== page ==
No health insurance? No money? No problem!

No health insurance? No money? No problem!

This probably is a foreign concept to most, but this is the reality in which Community Health Centers (CHCs) operate. Every year, 22 million Americans, insured and uninsured alike, seek care at CHCs. Our patients come from all races, ethnicities, and economic backgrounds. We see more people experiencing homelessness and patients with HIV than any other provider. And all of these patients can access high quality, comprehensive, coordinated care at a low cost that few can match.

Not only do CHCs provide care to those who otherwise would have no access to healthcare, they benefit local communities in numerous ways. In Des Moines, a child can receive well-child care and immunizations, which help keep preventable disease from spreading in our schools. A woman receives early and effective prenatal care, thus protecting her health and the health of her children. Any patient of any age can access a wide array of medical, dental, and supportive services, including health coaching and behavioral health interventions when needed. CHCs help keep more people out of emergency rooms, thus helping curb the tax burden to citizens and financial strain to our local hospitals. The public health and economic return on investment is given back to the community many times over.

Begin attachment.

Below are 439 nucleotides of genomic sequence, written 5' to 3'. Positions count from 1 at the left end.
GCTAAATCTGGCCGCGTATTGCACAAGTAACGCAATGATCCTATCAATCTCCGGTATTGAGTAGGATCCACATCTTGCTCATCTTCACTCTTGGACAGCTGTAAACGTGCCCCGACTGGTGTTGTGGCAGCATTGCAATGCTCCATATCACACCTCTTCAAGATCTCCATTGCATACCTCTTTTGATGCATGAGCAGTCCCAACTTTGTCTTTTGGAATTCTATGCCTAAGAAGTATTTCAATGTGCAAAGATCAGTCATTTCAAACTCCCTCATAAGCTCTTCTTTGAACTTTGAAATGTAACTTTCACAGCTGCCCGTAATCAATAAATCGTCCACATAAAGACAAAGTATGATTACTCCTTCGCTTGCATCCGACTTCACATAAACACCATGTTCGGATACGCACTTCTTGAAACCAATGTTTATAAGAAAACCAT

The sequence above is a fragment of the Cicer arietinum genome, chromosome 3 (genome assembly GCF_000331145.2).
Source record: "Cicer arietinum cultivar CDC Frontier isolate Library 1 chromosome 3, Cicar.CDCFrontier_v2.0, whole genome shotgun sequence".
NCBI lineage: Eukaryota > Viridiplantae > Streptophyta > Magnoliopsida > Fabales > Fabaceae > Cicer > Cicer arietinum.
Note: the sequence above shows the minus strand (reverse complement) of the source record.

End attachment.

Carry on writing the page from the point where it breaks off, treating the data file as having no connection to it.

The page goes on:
With recent changes in healthcare, these services are even more important. Iowa has admirably come together to expand health care coverage to almost 100,000 more Iowans in desperate need of primary and specialty care. Some of our neighbors have foregone care for many years because they felt they couldn’t afford it. They may have many uncontrolled and even undetected chronic conditions that will be discovered as they enter care. While coverage will help alleviate financial barriers to care, there still will be difficulties associated with copays, navigation of a complex system, and accessing cultural competent providers.

These are challenges that are welcome when compared to health care rationing that disproportionately affected the poor. And we are prepared to meet them—armed with tools of care management, Electronic Medical Records, integrated behavioral health, and clinical pharmacy services. These tools allow us to seek out patients who may need additional care and who have upcoming preventive care items due. They allow us to work with the patients on goals that they choose for themselves and are therefore more likely to maintain and obtain. Patient empowerment to reach a higher quality of life is the ultimate goal for all of us.  Achieving this goal will require the entire community to come together—not only clinics and hospitals, but businesses, governments, and citizens—thus improving the health of Greater Des Moines.

chris-espersenChris Espersen is Quality Director at Primary Health Care, and has been an advocate for vulnerable populations for over 20 years. She received her Masters of Public Health from the University of North Carolina-Chapel Hill.
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